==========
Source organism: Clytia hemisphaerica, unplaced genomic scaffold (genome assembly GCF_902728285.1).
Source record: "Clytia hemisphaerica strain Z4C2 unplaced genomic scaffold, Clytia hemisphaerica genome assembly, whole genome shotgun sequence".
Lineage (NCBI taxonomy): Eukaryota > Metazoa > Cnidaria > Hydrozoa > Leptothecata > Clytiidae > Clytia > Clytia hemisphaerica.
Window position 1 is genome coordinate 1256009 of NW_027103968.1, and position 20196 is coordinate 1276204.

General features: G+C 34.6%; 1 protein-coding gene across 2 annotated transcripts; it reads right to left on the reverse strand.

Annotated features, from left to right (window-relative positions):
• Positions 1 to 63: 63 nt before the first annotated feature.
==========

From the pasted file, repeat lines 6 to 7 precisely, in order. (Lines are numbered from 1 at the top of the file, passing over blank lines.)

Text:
Annotated features, from left to right (window-relative positions):
• Positions 1 to 63: 63 nt before the first annotated feature.